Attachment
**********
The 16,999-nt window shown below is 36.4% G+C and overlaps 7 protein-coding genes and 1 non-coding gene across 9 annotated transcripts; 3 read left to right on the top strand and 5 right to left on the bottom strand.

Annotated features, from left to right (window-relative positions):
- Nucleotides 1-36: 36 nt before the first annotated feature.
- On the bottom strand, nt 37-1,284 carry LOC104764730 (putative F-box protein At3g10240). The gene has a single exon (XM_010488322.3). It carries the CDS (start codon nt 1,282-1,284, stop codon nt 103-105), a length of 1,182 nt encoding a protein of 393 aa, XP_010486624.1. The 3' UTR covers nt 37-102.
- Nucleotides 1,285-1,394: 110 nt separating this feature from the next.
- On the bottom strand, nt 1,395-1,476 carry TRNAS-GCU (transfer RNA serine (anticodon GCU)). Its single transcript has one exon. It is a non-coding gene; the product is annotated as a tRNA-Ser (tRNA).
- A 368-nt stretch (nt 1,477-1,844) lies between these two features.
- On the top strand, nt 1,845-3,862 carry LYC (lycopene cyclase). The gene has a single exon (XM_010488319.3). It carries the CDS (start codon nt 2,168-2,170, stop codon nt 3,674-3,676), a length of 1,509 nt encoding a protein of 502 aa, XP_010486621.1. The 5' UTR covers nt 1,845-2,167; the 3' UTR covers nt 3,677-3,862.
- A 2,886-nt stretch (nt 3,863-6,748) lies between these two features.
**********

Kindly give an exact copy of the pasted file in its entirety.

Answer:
The 16,999-nt window shown below is 36.4% G+C and overlaps 7 protein-coding genes and 1 non-coding gene across 9 annotated transcripts; 3 read left to right on the top strand and 5 right to left on the bottom strand.

Annotated features, from left to right (window-relative positions):
- Nucleotides 1-36: 36 nt before the first annotated feature.
- On the bottom strand, nt 37-1,284 carry LOC104764730 (putative F-box protein At3g10240). The gene has a single exon (XM_010488322.3). It carries the CDS (start codon nt 1,282-1,284, stop codon nt 103-105), a length of 1,182 nt encoding a protein of 393 aa, XP_010486624.1. The 3' UTR covers nt 37-102.
- Nucleotides 1,285-1,394: 110 nt separating this feature from the next.
- On the bottom strand, nt 1,395-1,476 carry TRNAS-GCU (transfer RNA serine (anticodon GCU)). Its single transcript has one exon. It is a non-coding gene; the product is annotated as a tRNA-Ser (tRNA).
- A 368-nt stretch (nt 1,477-1,844) lies between these two features.
- On the top strand, nt 1,845-3,862 carry LYC (lycopene cyclase). The gene has a single exon (XM_010488319.3). It carries the CDS (start codon nt 2,168-2,170, stop codon nt 3,674-3,676), a length of 1,509 nt encoding a protein of 502 aa, XP_010486621.1. The 5' UTR covers nt 1,845-2,167; the 3' UTR covers nt 3,677-3,862.
- A 2,886-nt stretch (nt 3,863-6,748) lies between these two features.